Strait_v1n3_1971-10

The Real World Levertov is in an intellectual dilemma; she is demanding the right not to kill people she will never see. There is a separation which can never be destroyed; political poetry whose tone is so heavy-handed can never be good poetry. This is not in support of aesthetic distance; a writer must be involved with his subject but not so close that he is blinded by its proportions. The genius in creation is not the recording of experience but the artist's deeper perception, his gift to see more, to be able to draw com- parisons without blatantly telling the reader what to think. Levertov does not seem to trust people to find out. Levertov is a poet. When there's no presence of pro- testers or police, she has a mastery of words which can only be described as,"The restlessness of the sound of waves... ," a line from "Prologue: An Interim." In section four of that poem, the beat of the revolution halts for a while by the sea: a definition of peace without speaking of the absence of blood. She has more power in that poem than in all of her hysterical shouting of "Revolution or death." Ho Chi Minh is at least more honest in his writing; he never claimed to be a poet, but his simple verses give a much more human view of the world. He is, in confinement, more optimistic than Levertov in her freedom: The morning sunshine penetrates into the prison, Sweeping away the smoke and burning away the mist. The breath of life fills the whole universe, And smiles light up the faces of all the prisoners. It is as D.H. Lawrence wrote, "It is never freedom till you find something you really positively want to be." Ho knew that he had to return to lead his people; it keeps him alive and hopeful. Levertov is broken between politics and poetry, per- haps she has just to separate them to be effective in both. In war there are three kinds of victims: the physical, the psychological and a combination of the two. Some die because of it; all others live through it. It is because of its inescapability that it cannot be tolerated, especially by artists, for it destroys the very core of their work, humanity and the world.. "It is only as creators that we can annihilate!" Friedrich Nietzsche from Joyful Wisdom

A Separate Peace

• CAROL EDMONDSON

ON BEING ASKED FOR A WAR POEM I think it better that in times like these A poet's mouth be silent, for in truth We have no gift to set a statesman right; He has had enough of meddling who can please A young girl in the indolence of her youth, Or an old man upon a winter's night W.B. Yeats, 1916

There is a conflict in the arts, whether to be true to the arts or use the power of art to effect social change. This has become increasingly apparent in the growth of anti-war and anti-establishment literature. The key to this conflict lies in the fact that the artist who seeks to destroy the state in every creation is as overtly propagandistic as the artist hired to praise it. The people who have successfully condemned war were either non-political or removed in time from their subject. The Red Badge of Courage was written in 1893, over twenty years after the Civil War, yet it remains one of the most effective condemnations of war, while retaining literary excellence. Stephen Crane wasn't born until 1872, he had no experience in the war about which he wrote. Homer and • ergil wrote about senseless wars in retrospect. Mark Twain ~as involved in the Civil War but he views it through the eyes of the artist; his "War Prayer" is a biting satire on prayers for victory. William Butler Yeats wrote "An Irish Airman Foresees His Death"; it is an examination of a flyer's non-reasons for being involved in a war: It seemed natural to compare two recently published books involved with personal experiences in political events. Denise Levertov's To Stay Alive [New Directions] and The Prison Diary of Ho Chi Minh [Bantam Books] , both use the medium of verse to convey the senselessness in political im- prisonment; both authors were involved in political move- ments having to do with war, Vietnam and World War II respectively.They are fighting for their lives in their own words. For Ho, life is surviving the ordeal of prison and rejoining his people for the fight against the Japanese. Those that I fight I do not hate, Those that I guard I do not love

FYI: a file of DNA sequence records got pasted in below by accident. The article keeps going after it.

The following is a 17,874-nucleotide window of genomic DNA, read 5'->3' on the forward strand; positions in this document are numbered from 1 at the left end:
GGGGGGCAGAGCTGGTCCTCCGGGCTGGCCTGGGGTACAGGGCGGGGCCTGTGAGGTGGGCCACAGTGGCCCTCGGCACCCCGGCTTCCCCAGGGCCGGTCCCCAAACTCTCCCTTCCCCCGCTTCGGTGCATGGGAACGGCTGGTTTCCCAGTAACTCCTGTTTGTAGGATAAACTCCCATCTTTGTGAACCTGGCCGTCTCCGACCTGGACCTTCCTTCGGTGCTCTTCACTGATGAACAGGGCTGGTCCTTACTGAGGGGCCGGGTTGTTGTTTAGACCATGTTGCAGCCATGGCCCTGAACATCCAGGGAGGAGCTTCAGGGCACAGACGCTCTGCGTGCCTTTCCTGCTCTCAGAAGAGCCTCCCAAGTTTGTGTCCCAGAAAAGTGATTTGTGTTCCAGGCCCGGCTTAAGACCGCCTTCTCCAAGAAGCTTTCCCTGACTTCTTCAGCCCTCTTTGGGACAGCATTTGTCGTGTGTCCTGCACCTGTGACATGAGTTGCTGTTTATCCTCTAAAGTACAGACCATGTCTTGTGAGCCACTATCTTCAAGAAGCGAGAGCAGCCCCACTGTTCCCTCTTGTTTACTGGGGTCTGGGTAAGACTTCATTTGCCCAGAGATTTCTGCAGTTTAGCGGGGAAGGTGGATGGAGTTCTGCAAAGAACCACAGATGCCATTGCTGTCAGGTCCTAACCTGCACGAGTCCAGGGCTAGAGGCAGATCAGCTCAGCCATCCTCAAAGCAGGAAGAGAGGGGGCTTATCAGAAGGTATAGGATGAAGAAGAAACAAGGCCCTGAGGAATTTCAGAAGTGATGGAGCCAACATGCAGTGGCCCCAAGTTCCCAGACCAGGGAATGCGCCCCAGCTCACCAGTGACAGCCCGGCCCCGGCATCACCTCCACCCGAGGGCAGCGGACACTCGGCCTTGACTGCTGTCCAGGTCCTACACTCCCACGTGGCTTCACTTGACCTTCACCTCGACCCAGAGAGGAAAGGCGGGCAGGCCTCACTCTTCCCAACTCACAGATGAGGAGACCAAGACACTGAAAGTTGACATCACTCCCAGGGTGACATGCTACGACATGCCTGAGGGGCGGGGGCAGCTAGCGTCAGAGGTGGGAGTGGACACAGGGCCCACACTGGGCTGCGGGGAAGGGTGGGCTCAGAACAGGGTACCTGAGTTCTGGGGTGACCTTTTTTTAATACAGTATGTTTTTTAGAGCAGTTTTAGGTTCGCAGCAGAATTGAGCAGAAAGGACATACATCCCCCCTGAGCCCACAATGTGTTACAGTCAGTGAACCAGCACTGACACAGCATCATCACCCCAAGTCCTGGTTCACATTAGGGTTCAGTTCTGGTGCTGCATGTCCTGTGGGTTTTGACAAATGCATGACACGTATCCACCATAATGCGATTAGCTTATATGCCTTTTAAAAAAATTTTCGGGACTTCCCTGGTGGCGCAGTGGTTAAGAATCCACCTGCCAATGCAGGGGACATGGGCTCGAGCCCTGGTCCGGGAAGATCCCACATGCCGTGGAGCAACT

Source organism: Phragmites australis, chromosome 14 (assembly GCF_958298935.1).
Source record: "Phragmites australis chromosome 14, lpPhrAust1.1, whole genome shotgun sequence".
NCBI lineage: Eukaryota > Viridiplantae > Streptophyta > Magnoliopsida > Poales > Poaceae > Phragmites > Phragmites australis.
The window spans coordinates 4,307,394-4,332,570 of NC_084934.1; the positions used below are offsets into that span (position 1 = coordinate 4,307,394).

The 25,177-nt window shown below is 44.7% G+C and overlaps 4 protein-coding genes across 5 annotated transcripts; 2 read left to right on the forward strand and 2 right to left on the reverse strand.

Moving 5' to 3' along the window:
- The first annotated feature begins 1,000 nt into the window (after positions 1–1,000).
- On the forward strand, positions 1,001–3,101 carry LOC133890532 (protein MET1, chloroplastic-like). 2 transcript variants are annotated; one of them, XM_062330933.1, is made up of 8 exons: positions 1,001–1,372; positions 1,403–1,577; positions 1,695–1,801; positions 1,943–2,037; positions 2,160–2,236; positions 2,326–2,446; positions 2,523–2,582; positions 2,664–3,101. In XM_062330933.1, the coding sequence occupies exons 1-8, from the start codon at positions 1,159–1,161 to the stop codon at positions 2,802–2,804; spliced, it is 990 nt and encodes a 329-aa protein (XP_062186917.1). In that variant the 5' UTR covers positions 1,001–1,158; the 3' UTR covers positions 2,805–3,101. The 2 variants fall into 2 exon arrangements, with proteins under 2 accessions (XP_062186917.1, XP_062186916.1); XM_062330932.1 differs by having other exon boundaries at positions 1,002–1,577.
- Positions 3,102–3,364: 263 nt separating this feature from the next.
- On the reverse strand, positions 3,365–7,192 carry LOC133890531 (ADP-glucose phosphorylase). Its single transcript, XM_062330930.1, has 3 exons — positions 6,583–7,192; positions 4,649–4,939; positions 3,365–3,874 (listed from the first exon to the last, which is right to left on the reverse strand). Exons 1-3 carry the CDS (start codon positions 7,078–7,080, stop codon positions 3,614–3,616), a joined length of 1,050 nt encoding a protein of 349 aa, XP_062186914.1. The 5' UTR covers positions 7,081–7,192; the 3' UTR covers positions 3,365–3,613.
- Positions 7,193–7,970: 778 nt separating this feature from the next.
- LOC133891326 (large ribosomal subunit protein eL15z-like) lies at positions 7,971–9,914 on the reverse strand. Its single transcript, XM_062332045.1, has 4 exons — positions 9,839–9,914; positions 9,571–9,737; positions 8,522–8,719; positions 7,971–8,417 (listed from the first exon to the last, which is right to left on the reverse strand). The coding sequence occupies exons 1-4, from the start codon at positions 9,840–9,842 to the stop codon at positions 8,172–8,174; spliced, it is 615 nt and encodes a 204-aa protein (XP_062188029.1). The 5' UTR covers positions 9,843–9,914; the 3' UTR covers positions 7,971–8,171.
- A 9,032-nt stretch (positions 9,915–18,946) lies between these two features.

,,

Records .

that reflects, and captures the many moods of Cat Stevens. The first cut on the album, The Wind, is a soft, ac- coustic track with a very convincing vocal delivered by Cat Stevens. The song is very tight and well structured, not too long but just long enough to register as one of Cat Stevens' reflections on life. The next track, Ruby Love,.. is my favorite song on the album. It is simply a catchy, beautiful, fast-moving song which employs a bouzoukia giving the song a real Greek flavor. Cat Stevens is truly a great musician and song writer who is deeply concerned with quality and, realizin9 the exorbitant

prices charged by all record companies to- day, he gives us every bit of our money's worth in fine music. Don't get me wrong though, Cat Stevens is also deeply con- cerned with life and the message which can be delivered in this popular medium. His lyrics contain his reflections on his o_wn life then and now, as well as life in general. He artfully mixes his soft reflec- tive tracks with fast-paced tracks which creates variation on the album, so unlike many successful solo artists today. This variation or one (reflective) two (fast-paced, happy) punch creates a

MIKE SAJECK,

CAT STEVENS: TEASER AND THE FIRECAT (A&M - 4313)

At first listening, I thought that Teaser and the Firecat could never, in any stretch of the imagination, equal the calibre of Tea for the Tillerman, Cat Stevens' last album. But I was wrong for allowing a first impression to float in my head for too long a period of time. Teaser and the F-irecat, Cat Stevens' new album is truly a fine piece of work,

Made with FlippingBook Online newsletter